MN Native News: The Creative Force
MN Native News: The Creative Force
Marie: This week on Minnesota Native News, a first-of-its-kind celebration of Native women.
This is Minnesota Native News. I’m Marie Rock.
[Story #1 Hearts of our Peope]
A new exhibit at the Minneapolis Institute of Art – or Mia – honors indigenous women artists from many nations in North America. Reporter Laurie Stern met up with Mia’s Dakota Hoska for a tour.
Tape: Lakota greeting My name is Dakota. I'm a Lakota woman enrolled in the Pine Ridge reservation and I live in the twin cities.
Laurie: Dakota Hoska is a painter who has spent much of her adult life making and studying art. She’s been working for Mia on the new exhibit for four years.
one of my favorite parts is this Rose Simpson tricked out El Camino. And this is a car that this artist built from the ground up
Laurie: I had noticed the black lowrider-pickup in the middle of the room, but for some reason I didn’t realize we were already in the exhibit. Dakota Hoska pointed out the detail:
The black glossy design on the black matte finish; the black suede covers on the black leather seats; the metal work on the mirrors, handles and grille, the rebuilt engine, the pulsing sound system, the special brakes a powerful car needs – it’s all part of Rose Simpson’s idea.
She still drives this car. She actually offered to drive it up for the exhibition. We're like, no, no, no. We'll ship it.
Laurie: Rose Simpson – the artist – lives in Espanola New Mexico, which is the self-proclaimed lowrider capital of the world. Simpson has been working on cars since she was 12. She named this 1985 El Camino “Maria.” It’s design honors traditional black-on-black Pueblo pottery. It’s power defies machismo culture.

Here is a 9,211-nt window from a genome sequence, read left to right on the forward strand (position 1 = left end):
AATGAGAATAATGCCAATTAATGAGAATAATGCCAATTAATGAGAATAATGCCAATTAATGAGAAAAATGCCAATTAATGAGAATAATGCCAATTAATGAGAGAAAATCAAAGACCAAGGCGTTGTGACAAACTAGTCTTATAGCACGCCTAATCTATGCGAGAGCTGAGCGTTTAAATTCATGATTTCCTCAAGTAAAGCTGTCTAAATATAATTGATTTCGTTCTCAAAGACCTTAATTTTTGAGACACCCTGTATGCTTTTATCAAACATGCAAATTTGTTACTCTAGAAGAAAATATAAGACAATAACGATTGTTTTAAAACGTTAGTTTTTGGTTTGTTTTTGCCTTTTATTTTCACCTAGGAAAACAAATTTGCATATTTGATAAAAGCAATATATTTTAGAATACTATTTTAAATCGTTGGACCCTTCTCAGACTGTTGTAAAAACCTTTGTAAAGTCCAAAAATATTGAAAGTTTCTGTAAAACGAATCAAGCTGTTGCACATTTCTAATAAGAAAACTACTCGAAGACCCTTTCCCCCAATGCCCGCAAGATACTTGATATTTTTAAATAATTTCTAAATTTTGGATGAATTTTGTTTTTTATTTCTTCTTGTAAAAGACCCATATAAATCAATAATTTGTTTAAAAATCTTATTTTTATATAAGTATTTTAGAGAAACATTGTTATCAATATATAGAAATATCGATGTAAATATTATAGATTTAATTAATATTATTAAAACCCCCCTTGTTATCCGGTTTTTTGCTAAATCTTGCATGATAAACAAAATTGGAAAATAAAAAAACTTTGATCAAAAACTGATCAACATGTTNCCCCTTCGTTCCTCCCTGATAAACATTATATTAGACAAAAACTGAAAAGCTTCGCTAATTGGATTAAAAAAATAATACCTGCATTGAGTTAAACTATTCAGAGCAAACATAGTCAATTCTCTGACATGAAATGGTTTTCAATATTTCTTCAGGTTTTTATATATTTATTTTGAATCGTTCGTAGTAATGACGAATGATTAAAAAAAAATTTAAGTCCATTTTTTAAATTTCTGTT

her artwork just in general does challenge gender stereotypes. So she's doing a lot about questioning gender, questioning power questioning tradition and stereotypes and it's all kind of encapsulated in this one work.
Laurie: Just beyond the El Camino is a gallery with a video screen. The artist Mona Smith recorded the activist Juanita Espinosa greeting visitors to the exhibit. This is Juanita.
I am Dakota Ojibwe from Spirit Lake nation and I've lived in the twin cities for about 40. You told my knowledge of, of what I understand to be date of art is that it's the act of doing, because there is no word for art in our culture specifically. Many of us forget that in this culture that we've come to adapt to. Um, it puts labels and titles on who we are and how we should be, and then it creates a measure in our way of life. The act of doing and creating and sharing encourages a communal family approach to how we live our lives and how we, um, encourage each other. So there is no scale but only a recognition of the act of being a maker.
Laurie: After the greeting from Juanita Espinosa, visitors enter galleries that display regalia, paintings, videos, sculptures and other installations, each one as carefully curated as it was made. A panel next to each piece of art tells visitors about the artist and the context – in English and, where possible, in the language of the maker. Dakota Hoska says at last count 68 languages were represented.
We were Gung Ho about translating all of the languages, but some communities came back and said, you know, we don't share our translations with the outside world, you know. So there, there was a lot of like give and take and deep listening. I think that was important in, you know, it's, it's really hard to listen deeply because we're not used to doing that.
So it was hard. It was hard for a Western institution who is running on like deadlines and timelines. And budgets and those things like deep listening kind of pushes the boundaries on all of those things.
Maybe good art always pushes boundaries, but THIS exhibit does it deliberately. Every single piece challenges conventional thinking. The exhibit was produced by a 21-member all-woman, mostly Native board. It will be at Mia through August 18, but will live on in a catalogue that’s available at the bookstore or online.
a lot of them were saying, I was looking for this stuff in the scholarship and I couldn't find that. I want to leave a legacy for our children. I want our young women artists to be able to find this when they are looking. And so like the catalog that the exhibition is great and I love it, but the catalog was in some ways more important for us because that was really a directive from our board that we created something that went on.
MARIE: You can see “Hearts of Our People” at no cost if you’re Native. You just have to say so at the ticket desk. You can learn more about the exhibit by visiting artsmia.org.
A new exhibit at the Minneapolis Institute of Art honors indigenous women artists from many nations in North America.